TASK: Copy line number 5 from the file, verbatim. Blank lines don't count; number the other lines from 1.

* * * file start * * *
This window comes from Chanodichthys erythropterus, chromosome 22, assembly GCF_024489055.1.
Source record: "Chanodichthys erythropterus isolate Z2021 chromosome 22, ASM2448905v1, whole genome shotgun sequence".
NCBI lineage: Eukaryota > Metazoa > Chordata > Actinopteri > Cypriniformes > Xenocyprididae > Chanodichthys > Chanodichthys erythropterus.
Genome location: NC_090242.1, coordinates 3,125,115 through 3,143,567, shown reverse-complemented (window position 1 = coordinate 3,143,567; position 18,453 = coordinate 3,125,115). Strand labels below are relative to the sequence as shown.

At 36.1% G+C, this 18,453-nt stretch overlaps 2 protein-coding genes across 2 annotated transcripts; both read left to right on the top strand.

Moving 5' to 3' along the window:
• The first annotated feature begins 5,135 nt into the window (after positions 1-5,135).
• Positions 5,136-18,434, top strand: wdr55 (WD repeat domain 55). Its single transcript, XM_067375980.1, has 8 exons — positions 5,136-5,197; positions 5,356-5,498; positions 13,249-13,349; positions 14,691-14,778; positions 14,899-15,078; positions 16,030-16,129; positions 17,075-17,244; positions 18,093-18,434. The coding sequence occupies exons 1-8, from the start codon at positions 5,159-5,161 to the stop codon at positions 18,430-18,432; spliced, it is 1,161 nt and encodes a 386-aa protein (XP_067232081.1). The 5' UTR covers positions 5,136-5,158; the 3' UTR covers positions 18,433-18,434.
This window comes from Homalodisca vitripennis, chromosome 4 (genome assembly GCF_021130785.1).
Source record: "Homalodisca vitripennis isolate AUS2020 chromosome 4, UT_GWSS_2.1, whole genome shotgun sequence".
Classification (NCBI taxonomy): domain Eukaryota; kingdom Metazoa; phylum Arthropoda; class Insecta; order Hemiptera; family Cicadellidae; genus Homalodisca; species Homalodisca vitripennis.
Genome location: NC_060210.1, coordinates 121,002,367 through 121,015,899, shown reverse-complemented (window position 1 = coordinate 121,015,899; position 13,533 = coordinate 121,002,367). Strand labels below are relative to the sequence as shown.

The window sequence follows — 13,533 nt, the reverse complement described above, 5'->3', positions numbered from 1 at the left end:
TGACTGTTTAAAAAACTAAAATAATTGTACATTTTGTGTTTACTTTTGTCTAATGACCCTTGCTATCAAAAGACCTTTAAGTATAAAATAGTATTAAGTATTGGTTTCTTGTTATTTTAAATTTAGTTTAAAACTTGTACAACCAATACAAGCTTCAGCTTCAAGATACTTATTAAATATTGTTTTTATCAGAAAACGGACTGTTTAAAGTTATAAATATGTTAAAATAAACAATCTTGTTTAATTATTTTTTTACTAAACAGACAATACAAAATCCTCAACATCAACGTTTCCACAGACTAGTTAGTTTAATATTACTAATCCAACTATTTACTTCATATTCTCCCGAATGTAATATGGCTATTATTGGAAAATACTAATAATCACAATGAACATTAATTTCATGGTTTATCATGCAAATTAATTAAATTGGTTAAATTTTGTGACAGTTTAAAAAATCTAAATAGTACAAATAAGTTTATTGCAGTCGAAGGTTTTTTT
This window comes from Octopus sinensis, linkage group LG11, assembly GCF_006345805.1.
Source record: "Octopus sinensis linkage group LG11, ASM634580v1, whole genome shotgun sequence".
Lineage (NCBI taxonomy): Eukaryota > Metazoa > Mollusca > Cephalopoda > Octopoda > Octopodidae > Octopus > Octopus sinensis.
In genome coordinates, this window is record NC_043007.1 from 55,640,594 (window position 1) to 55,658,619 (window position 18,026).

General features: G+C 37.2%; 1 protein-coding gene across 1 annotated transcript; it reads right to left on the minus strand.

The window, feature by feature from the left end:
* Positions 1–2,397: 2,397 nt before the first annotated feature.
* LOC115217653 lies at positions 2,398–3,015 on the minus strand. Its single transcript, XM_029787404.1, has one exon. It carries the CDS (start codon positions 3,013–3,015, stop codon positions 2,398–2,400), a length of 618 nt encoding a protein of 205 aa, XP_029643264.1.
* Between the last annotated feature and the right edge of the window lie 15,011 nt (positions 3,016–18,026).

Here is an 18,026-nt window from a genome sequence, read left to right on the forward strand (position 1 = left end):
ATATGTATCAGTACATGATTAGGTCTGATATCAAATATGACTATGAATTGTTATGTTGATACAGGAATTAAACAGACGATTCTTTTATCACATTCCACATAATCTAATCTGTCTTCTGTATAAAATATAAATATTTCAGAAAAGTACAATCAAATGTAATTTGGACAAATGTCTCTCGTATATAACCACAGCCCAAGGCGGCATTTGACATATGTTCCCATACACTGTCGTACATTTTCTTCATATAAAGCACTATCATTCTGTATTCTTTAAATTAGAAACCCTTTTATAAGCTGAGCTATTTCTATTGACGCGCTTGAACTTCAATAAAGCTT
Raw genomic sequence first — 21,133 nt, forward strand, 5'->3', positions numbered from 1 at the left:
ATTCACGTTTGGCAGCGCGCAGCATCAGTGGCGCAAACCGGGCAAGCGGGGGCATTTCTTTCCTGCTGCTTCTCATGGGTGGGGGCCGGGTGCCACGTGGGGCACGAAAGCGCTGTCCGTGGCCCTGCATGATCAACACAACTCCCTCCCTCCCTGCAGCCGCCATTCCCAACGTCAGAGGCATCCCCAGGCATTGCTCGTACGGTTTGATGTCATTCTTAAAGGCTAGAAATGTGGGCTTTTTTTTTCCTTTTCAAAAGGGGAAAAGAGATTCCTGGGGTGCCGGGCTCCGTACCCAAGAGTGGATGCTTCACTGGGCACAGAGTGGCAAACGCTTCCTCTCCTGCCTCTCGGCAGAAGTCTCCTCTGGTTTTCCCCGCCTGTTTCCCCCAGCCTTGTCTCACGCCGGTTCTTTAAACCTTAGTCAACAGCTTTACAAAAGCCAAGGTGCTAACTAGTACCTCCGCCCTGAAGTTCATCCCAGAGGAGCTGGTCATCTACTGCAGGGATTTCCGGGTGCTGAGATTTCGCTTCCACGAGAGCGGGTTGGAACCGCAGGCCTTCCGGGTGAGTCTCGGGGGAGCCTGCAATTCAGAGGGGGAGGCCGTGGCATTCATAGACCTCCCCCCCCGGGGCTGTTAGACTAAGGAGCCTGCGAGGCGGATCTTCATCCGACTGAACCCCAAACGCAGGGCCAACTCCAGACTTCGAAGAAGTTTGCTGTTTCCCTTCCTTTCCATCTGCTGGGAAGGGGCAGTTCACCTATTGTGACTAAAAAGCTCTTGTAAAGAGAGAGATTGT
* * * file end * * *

At 36.1% G+C, this 18,453-nt stretch overlaps 2 protein-coding genes across 2 annotated transcripts; both read left to right on the top strand.